Love it or hate it, the day will soon be upon us. Personally, I’ve never been a fan, perhaps an underdeveloped sense of humour, but there’s no denying that there have been some awfully clever April Fool’s pranks played over the years.
The French call the day Poisson d’Avril, or ‘April Fish’. French children will often tape a picture of a fish on to the back of their friends and wait for them to realise. This is also the case in Italy.
In Scotland, April Fools’ Day used to be called Huntigowk Day – ‘gowk’ being Scots for a cuckoo or a foolish person.
Traditionally people were sent on a foolish errand to deliver a sealed message reading ‘Dinna laugh, dinna smile. Hunt the gowk another mile’.
Some of the best April Fool’s played out over the years have included:
- Flying penguins
In 2008 the BBC caught viewers out by running a video clip of flying penguins, claiming the birds were flying to tropical rainforests in South American to escape the harsh Antarctic weather.
- UFO lands near London
On 31 March 1989, thousands of motorists driving on the highway outside London looked up in the air to see a glowing flying saucer descending on their city. The saucer finally landed in a field on the outskirts of London. When a door in the craft popped open, a small, silver-suited figure emerged. The saucer turned out to be a hot-air balloon that had been specially built to look like a UFO by Richard Branson, the then 36-year-old chairman of Virgin Records. His plan was to land the craft in London’s Hyde Park on April 1. Unfortunately, the wind blew him off course, and he was forced to land a day early in the wrong location.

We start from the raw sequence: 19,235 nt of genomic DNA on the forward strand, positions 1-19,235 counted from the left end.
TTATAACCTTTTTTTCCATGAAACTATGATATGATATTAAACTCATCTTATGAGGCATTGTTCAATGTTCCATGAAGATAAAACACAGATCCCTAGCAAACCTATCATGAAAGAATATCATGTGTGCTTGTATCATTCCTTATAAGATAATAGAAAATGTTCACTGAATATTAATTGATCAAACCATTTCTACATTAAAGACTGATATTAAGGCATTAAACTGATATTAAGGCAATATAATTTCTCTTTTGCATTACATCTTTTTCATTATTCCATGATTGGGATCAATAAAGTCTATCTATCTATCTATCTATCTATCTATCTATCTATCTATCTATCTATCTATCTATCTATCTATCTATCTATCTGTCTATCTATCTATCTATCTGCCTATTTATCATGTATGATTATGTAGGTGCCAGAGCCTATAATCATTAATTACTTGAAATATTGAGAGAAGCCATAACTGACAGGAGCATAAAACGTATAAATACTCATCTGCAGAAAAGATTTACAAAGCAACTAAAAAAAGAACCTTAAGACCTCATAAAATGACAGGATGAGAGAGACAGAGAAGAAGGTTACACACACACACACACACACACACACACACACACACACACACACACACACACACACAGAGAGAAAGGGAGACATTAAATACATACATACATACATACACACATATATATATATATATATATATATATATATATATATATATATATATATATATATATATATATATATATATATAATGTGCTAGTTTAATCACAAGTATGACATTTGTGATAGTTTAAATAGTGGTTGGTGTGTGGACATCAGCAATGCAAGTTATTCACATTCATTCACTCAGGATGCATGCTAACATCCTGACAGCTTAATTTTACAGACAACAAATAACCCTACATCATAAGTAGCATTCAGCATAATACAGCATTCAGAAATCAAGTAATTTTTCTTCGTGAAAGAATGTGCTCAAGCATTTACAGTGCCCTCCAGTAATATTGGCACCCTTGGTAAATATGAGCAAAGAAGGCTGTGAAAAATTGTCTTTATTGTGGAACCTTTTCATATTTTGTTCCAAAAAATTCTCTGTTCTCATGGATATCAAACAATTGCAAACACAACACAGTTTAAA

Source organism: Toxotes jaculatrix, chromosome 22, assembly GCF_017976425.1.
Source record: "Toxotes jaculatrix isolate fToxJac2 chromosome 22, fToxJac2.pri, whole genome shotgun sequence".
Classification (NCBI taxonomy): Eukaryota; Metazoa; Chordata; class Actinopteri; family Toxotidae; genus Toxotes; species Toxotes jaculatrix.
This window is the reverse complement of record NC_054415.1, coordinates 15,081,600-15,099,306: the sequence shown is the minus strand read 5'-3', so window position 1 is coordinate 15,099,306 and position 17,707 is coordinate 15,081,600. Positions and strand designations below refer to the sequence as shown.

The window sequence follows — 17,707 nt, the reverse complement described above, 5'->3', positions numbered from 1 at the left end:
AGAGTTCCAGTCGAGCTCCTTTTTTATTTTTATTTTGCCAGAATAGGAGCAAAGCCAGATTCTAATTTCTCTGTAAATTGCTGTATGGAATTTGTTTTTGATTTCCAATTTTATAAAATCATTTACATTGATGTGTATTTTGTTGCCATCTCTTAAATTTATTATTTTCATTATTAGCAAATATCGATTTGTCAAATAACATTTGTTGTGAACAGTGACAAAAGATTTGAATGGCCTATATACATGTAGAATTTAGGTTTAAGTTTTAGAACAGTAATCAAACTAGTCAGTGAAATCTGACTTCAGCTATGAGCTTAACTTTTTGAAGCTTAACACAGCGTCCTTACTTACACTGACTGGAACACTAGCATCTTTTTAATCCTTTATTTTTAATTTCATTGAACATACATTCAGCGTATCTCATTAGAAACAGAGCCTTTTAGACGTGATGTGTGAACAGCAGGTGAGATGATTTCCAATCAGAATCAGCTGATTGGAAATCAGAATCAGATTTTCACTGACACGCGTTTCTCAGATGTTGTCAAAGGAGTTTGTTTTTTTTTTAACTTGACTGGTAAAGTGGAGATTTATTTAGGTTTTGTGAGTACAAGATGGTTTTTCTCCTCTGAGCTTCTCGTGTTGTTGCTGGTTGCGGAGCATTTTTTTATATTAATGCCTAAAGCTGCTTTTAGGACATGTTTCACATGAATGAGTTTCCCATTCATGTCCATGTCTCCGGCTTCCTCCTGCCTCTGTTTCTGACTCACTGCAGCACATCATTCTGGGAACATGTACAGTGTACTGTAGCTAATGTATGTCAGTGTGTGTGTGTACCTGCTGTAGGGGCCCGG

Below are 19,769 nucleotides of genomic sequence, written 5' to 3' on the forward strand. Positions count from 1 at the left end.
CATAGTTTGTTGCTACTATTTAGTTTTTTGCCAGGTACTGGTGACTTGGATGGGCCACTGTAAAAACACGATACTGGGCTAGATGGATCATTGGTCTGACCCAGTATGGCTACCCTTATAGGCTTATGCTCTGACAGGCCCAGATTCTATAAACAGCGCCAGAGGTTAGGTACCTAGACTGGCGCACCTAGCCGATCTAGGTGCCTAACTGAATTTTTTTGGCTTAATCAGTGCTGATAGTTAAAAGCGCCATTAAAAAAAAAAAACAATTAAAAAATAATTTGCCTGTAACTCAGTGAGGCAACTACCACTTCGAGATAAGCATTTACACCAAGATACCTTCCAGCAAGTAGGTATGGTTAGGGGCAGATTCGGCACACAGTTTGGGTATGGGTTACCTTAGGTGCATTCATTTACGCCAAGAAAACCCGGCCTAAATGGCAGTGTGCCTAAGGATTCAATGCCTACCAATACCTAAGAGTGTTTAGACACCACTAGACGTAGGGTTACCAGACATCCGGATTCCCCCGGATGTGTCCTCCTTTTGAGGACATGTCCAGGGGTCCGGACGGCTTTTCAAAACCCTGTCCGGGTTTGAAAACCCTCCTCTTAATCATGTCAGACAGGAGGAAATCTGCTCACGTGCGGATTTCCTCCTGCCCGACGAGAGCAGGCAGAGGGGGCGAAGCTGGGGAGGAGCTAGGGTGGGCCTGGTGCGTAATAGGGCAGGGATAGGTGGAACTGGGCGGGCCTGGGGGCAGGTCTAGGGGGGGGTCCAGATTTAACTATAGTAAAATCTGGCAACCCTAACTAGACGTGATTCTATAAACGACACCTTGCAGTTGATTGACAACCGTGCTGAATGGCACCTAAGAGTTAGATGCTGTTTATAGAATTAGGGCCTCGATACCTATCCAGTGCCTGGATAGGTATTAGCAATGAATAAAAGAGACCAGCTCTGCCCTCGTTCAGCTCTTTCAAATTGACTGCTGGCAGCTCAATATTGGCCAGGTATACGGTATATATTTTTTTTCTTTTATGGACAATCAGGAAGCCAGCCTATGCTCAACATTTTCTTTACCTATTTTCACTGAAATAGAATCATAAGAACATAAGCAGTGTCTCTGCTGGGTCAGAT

- Planetary Alignment Decreases Gravity
In 1976, British astronomer, Patrick Moore, told radio listeners that at 9.47 a.m. the earth was going to experience a feeling of less gravity. He said that Jupiter and Pluto would cross and if listeners jumped in the air at exactly 9.47 a.m. they would feel the sensation of having no gravity. Hundreds of listeners phoned the radio to say they had jumped and floated in the air.
- The Swiss Spaghetti Harvest
On 1 April 1, 1957, the respected BBC news show Panorama announced that thanks to a very mild winter and the virtual elimination of the dreaded spaghetti weevil, Swiss farmers were enjoying a bumper spaghetti crop. It accompanied this announcement with footage of Swiss peasants pulling strands of spaghetti down from trees. Huge numbers of viewers were taken in. The broadcast remains, by far, the most popular and widely acclaimed April Fool’s Day hoax ever.
Today, with all of the technology we have at hand, it’s probably unlikely that such hoaxes wouldn’t be dismissed almost immediately, but then again, perhaps it’s actually easier to fool people because of the technology we each have?
Rest assured, here at AquAid, although we have a fine sense of humour, it’s unlikely that we’ll be playing any April Fool’s on anyone this year; although, did I mention that we’ve been selected to supply water coolers and water to the first crewed Mars mission in 2031?